That makes a huge difference she says, because while the information might be out there it’s not always clear where to look.
“Probably the best part of the programme is having that person to touch base with you.
Someone who can provide that information, support and encouragement to keep you going the whole way – from the decision to study medicine to the application process,” she says.
“You always know you’ve got someone supporting you and that’s really important if nobody else in your school or family has done something like this before.”
Barriers are different for every student, and some still struggle around expectations to be on full-time placement and keep up with studying and coursework through their fourth and fifth years, particularly those who need to work to support family or have significant travel costs, but support services and financial aid is also available through the University.
Orla says there’s still work to be done to reach those who have the most barriers to higher education and access to medicine, but the programme is making great progress.
Now in her third year of medicine at Glasgow, she has returned the favour by helping out with the REACH workshops she benefitted from and is actively involved in campus events as student mentor and other related activities and societies within medicine. “It’s just great to be able to help out and give back,” she says.
From a roll of around 1600 at St Peter the Apostle High School in West Dumbartonshire, roughly 50-60 pupils put themselves forward for the REACH programme each year, says Mick Dolan.
A teacher for 40 years, Mick is the local school coordinator for the REACH programme and part of his role involves promoting the programme to young people.
“Our role is to invite the kids to show an interest and take part. REACH makes a substantial difference in getting them into university, but even so the work required of them is substantial in itself. So there is still a bit of a filtering process, because we always want to students be engaged in the programme that’s right for them.”
REACH provides students with a real awareness of what they’re getting themselves in for, he says.
“We do have a number of kids who make an informed choice not to continue, but that in itself is a plus because if studying law is not going to engage you, then it’s far better to find that out in school.”
Those who go through take part in organised tutor sessions in-school, with assistance from the University. Tutors guide them through the programme and they have to complete a short assignment targeted at getting them to focus on what the subject area is focused on and how they see themselves developing.
The programme continues with a university visit in the first year but Mick says the second year is most significant, when pupils continue with school sessions and an assignment towards a week spent at the university in June.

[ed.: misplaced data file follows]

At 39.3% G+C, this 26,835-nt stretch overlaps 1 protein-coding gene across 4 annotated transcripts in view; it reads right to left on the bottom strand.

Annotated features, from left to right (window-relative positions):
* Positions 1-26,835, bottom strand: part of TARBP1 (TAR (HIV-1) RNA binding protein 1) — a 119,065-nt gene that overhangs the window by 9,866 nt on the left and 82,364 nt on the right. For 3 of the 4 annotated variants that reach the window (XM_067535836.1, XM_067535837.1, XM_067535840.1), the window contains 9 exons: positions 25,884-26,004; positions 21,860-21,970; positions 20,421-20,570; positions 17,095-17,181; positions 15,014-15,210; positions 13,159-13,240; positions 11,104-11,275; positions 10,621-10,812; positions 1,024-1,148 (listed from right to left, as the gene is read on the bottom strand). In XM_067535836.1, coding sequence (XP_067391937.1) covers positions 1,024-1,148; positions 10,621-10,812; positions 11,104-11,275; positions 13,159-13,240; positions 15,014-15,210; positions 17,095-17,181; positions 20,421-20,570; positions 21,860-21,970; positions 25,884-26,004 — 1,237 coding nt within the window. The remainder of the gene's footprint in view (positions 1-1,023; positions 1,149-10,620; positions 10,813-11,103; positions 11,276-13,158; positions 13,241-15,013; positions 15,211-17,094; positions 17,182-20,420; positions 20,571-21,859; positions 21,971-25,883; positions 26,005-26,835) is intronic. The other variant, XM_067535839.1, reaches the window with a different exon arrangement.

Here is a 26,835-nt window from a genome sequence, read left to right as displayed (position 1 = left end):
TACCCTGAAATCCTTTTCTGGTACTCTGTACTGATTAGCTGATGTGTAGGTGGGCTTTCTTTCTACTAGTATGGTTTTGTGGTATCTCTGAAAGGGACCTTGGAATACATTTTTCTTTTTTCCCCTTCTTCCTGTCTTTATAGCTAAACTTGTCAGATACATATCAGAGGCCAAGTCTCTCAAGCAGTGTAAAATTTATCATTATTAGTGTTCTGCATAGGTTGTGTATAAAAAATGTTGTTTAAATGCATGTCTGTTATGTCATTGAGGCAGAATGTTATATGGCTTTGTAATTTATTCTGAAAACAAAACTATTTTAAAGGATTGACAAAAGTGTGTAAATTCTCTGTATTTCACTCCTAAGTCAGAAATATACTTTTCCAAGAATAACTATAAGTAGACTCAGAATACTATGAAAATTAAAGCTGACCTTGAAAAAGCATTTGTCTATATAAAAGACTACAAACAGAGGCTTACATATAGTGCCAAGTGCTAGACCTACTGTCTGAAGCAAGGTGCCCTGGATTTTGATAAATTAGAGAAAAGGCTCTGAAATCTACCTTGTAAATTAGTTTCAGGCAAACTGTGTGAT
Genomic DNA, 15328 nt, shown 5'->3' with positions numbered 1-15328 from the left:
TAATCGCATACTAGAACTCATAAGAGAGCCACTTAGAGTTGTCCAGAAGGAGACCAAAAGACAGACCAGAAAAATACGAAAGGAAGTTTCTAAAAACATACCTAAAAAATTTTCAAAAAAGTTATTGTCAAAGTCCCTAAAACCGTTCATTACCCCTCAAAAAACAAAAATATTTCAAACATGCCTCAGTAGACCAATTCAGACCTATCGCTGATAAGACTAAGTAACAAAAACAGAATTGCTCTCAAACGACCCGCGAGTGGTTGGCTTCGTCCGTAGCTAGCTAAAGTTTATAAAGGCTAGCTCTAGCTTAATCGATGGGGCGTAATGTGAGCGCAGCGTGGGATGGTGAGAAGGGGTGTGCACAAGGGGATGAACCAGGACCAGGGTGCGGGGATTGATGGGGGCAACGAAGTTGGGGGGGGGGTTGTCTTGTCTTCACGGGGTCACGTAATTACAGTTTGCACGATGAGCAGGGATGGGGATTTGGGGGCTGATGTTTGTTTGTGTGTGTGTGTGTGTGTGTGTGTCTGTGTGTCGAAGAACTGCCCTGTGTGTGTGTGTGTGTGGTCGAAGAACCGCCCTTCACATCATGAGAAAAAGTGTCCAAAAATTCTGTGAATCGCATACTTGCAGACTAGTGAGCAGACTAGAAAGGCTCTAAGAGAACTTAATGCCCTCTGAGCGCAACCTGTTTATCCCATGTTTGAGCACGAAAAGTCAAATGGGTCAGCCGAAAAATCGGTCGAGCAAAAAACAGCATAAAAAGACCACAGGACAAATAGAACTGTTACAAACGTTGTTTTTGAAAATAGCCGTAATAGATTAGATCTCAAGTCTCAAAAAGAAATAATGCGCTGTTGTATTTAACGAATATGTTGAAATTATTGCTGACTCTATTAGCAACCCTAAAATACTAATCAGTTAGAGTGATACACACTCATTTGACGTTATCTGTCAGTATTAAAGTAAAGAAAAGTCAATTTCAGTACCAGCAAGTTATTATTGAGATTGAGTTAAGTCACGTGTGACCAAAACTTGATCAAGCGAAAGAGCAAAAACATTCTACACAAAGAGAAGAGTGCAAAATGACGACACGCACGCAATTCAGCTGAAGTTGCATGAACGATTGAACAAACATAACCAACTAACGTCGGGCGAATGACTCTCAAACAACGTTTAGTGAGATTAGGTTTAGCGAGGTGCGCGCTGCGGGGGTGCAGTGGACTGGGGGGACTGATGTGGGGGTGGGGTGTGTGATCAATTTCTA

“That week at the university really crystallises all their ambition and helps give them all the information they need to complete their UCAS application in sixth year.”
Beyond helping students into these subjects, the programme delivers a number of wider benefits, he says.
“First of all it creates an ambitious group of achievers. Children begin to find each other in a way they may not have in a big school, all expressing a determination to do well. That benefits us as a school and their wider peer group benefit from having a group of pupils expressing a definite intention to do very best that they can.”
He also speaks highly of the University’s widening access team.
“The team who run the programme are very supportive and always willing to help and engage with pupils. They’re not just there as administrators but are very actively engaged with the kids – they know what their ambitions are, what their essay submissions are like, and how they’re engaging with the programme.
“Neil [Croll] and Scott [Iguchi-Sherry, Senior REACH Programme Coordinator] have been two key factors. Neil has a very grounded vision of what the programme should do in the way of support for kids and Scott’s day-to-day engagement with it is fantastic.
Having taught for 40 years, he believes the success of the programme speaks for itself.
“When I started teaching here it was an absolute rarity to have a pupil accepted for medicine. The year that my son finished we had two people go into medicine, two in dentistry, four in law and one in veterinary medicine. That would’ve been absolutely unheard of before the REACH programme – it’s opened up doors for kids in a way that’s never been done before.”
Mick says one of the programme’s big successes is seeing kids who go through finish their courses.
“That in itself is really significant for me because I live and work locally. So, for a number of years it was a big frustration bumping into able kids I’d taught, only to discover they’d given up on the course they’d started out on.”
“For me now to be talking to kids studying these subjects at university is really quite rewarding.”